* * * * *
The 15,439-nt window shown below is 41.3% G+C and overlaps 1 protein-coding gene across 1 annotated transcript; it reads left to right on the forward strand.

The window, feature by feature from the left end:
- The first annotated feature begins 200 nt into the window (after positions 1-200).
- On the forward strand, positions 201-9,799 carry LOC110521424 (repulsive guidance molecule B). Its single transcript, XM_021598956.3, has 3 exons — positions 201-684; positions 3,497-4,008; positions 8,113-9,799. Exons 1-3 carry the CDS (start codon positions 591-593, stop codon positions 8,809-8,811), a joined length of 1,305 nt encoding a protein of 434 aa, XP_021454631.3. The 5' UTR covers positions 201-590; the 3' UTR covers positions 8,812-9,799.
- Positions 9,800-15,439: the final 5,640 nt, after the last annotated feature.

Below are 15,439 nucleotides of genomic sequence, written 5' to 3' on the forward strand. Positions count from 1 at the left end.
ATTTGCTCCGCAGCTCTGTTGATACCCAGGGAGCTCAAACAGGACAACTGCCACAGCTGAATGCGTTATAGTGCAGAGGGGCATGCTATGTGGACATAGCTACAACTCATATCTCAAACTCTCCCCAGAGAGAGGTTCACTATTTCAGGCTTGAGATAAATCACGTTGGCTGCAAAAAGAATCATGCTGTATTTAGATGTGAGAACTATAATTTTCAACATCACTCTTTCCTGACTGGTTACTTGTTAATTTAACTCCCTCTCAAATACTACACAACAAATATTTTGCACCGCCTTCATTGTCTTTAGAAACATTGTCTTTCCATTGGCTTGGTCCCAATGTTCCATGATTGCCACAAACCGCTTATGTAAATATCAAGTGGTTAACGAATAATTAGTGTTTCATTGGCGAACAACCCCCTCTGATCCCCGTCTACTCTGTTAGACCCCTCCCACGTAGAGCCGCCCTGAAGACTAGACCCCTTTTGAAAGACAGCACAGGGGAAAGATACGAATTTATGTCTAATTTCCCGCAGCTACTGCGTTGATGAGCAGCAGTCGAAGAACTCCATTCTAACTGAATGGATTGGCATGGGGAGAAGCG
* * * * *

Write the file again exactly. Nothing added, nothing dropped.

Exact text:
The 15,439-nt window shown below is 41.3% G+C and overlaps 1 protein-coding gene across 1 annotated transcript; it reads left to right on the forward strand.

The window, feature by feature from the left end:
- The first annotated feature begins 200 nt into the window (after positions 1-200).
- On the forward strand, positions 201-9,799 carry LOC110521424 (repulsive guidance molecule B). Its single transcript, XM_021598956.3, has 3 exons — positions 201-684; positions 3,497-4,008; positions 8,113-9,799. Exons 1-3 carry the CDS (start codon positions 591-593, stop codon positions 8,809-8,811), a joined length of 1,305 nt encoding a protein of 434 aa, XP_021454631.3. The 5' UTR covers positions 201-590; the 3' UTR covers positions 8,812-9,799.
- Positions 9,800-15,439: the final 5,640 nt, after the last annotated feature.

Below are 15,439 nucleotides of genomic sequence, written 5' to 3' on the forward strand. Positions count from 1 at the left end.
ATTTGCTCCGCAGCTCTGTTGATACCCAGGGAGCTCAAACAGGACAACTGCCACAGCTGAATGCGTTATAGTGCAGAGGGGCATGCTATGTGGACATAGCTACAACTCATATCTCAAACTCTCCCCAGAGAGAGGTTCACTATTTCAGGCTTGAGATAAATCACGTTGGCTGCAAAAAGAATCATGCTGTATTTAGATGTGAGAACTATAATTTTCAACATCACTCTTTCCTGACTGGTTACTTGTTAATTTAACTCCCTCTCAAATACTACACAACAAATATTTTGCACCGCCTTCATTGTCTTTAGAAACATTGTCTTTCCATTGGCTTGGTCCCAATGTTCCATGATTGCCACAAACCGCTTATGTAAATATCAAGTGGTTAACGAATAATTAGTGTTTCATTGGCGAACAACCCCCTCTGATCCCCGTCTACTCTGTTAGACCCCTCCCACGTAGAGCCGCCCTGAAGACTAGACCCCTTTTGAAAGACAGCACAGGGGAAAGATACGAATTTATGTCTAATTTCCCGCAGCTACTGCGTTGATGAGCAGCAGTCGAAGAACTCCATTCTAACTGAATGGATTGGCATGGGGAGAAGCG